H4x0r Jim Duggan (757476) | more than 4 years ago | (#29662397)

De Icaza Responds [slashdot.org] :

Nooo, wait, come back. I found a way for people ditching Windows to keep using Microsoft technologies..

Re:De Icaza Responds (4, Interesting)

LWATCDR (28044) | more than 4 years ago | (#29662469)

Actually from what I have seen .net is a good development environment. Mono has produced some very nice software for the Linux desktop that lots of people use. What I didn't get from this story was just what they where using for the development system?
I doubt that it is all in c or c++ so maybe they are using mono.

Mod parent ^ please. (1)

Penguinisto (415985) | more than 4 years ago | (#29662683)

...and you are sooo gonna burn in hell for that one (and, err, so will I for laughing my ass off at it).

Good show!

Anonymous Coward (0)

Anonymous Coward | more than 4 years ago | (#29662411)

1 for the good guys.

How fast (4, Funny)

overshoot (39700) | more than 4 years ago | (#29662417)

did Microsoft take down their triumphant "case report" on the original design-in?

Still there (4, Informative)

pavon (30274) | more than 4 years ago | (#29662625)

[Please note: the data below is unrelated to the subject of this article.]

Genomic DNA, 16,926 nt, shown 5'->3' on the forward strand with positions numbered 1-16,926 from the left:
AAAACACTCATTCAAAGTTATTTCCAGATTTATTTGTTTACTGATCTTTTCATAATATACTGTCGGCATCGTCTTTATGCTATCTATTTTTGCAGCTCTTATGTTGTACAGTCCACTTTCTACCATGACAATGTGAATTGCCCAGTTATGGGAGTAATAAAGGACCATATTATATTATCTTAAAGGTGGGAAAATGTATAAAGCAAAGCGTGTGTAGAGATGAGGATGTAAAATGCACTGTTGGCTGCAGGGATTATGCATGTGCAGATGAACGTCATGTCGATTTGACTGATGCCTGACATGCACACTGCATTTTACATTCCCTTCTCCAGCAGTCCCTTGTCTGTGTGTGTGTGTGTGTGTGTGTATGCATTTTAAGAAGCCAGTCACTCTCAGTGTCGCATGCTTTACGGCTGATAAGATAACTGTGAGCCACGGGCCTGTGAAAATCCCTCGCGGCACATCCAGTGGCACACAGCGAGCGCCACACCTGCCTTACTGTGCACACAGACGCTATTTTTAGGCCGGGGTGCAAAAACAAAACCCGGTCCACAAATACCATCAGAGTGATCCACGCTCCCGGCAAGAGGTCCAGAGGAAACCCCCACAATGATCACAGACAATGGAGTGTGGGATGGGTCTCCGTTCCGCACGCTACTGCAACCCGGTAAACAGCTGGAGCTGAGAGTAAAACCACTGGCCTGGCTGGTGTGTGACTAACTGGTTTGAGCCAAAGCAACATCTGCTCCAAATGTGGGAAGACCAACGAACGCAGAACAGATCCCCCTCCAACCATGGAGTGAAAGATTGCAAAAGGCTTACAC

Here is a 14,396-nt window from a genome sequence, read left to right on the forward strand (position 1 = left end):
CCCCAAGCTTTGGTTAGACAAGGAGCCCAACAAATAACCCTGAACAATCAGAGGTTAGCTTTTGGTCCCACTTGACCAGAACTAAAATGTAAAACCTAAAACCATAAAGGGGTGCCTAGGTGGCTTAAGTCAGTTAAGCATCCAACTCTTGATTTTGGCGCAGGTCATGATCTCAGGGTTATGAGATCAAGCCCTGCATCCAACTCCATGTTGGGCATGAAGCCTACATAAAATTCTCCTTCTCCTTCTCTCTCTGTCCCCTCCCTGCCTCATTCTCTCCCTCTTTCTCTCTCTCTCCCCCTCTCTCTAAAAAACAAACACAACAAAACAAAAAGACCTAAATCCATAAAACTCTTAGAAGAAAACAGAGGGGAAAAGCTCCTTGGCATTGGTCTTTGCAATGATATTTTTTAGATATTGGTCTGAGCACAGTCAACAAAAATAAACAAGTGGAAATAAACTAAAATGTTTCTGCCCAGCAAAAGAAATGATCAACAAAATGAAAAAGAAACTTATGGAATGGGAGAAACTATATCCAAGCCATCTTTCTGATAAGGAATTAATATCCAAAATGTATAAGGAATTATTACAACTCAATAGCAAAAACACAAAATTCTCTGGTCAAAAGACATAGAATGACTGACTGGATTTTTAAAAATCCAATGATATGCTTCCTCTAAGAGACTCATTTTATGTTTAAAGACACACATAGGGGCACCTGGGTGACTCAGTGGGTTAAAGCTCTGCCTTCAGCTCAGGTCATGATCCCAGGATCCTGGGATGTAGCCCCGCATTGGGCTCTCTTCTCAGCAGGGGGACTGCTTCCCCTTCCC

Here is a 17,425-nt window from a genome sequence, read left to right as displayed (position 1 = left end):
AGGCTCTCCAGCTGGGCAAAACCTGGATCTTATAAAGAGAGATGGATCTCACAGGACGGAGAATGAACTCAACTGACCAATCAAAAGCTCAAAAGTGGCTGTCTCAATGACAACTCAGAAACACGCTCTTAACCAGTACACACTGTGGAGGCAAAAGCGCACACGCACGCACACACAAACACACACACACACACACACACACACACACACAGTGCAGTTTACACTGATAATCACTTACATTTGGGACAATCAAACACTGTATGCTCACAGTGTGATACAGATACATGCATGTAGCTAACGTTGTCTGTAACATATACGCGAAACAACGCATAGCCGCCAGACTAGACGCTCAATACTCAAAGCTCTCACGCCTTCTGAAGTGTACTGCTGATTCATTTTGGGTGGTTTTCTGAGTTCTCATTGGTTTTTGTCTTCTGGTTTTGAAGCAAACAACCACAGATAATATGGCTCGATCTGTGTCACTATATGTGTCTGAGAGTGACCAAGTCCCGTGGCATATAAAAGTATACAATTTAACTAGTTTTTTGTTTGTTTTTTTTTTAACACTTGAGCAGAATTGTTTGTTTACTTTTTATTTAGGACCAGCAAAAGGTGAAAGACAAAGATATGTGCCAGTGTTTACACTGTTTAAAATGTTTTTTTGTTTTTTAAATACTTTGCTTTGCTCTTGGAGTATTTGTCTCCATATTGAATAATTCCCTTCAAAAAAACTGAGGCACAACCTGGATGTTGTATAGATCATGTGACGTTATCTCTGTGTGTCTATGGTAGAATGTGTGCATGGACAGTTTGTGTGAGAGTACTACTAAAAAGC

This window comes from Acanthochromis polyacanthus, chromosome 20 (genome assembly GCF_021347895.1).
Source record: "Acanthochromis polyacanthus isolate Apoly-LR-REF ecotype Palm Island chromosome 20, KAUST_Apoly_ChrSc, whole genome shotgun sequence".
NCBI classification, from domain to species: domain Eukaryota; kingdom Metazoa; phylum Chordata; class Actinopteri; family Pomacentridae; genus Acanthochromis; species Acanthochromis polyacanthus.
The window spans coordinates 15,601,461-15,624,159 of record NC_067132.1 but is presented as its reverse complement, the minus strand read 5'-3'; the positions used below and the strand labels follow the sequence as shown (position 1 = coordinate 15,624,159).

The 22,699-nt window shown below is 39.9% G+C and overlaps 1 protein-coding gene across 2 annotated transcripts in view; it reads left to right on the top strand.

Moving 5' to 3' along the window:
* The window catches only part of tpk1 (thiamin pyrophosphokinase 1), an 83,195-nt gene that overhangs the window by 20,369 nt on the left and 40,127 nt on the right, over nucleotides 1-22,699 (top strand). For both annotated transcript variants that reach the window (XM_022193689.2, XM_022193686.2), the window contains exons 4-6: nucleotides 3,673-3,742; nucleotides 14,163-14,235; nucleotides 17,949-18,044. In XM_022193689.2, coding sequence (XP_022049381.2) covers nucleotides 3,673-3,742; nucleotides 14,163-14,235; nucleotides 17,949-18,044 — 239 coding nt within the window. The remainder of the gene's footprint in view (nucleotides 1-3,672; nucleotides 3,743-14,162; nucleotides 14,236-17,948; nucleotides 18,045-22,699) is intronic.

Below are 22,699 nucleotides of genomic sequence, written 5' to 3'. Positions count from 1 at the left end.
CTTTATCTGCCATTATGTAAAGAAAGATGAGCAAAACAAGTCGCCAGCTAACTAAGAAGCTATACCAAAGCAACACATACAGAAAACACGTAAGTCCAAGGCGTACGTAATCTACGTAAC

Hehe:) For those that are interested, they still have a InfoElect case study [microsoft.com] from 2006 posted on their site, which I believe was the the precursor to TradElect.

Re:Still there (4, Informative)

schon (31600) | more than 4 years ago | (#29662689)

Heh.. I *love* this:

Benefits

One hundred per cent reliable on high-volume trading days

Umm, yeah [guardian.co.uk] .. for various definitions of the value "one hundred", right?

Re:Still there (2, Funny)

KDR_11k (778916) | more than 4 years ago | (#29662815)

Microsoft prefers the computer percent: 1/128

Re:Still there (5, Funny)

schon (31600) | more than 4 years ago | (#29662931)

Actually, in retrospect, I supposed they *are* being truthful there..

It says 100% reliable on high-volume trading days... so any day where it doesn't work won't be a high-volume day (because it doesn't work, there won't *be* any volume)

In other words, this is marketspeak for the redundant phrase "when it doesn't work, you won't be able to use it".

More important than funny (4, Insightful)

xzvf (924443) | more than 4 years ago | (#29662771)

"Enterprise wins for GNU/Linux don't come much better than this." Enterprise wins like this are happening all the time for Linux and other free software options. What makes this unique is MS touted LSE running their system as a huge win for their solution. The fact it gets ripped out a year latter for Linux is marketing gold if free software needed to market.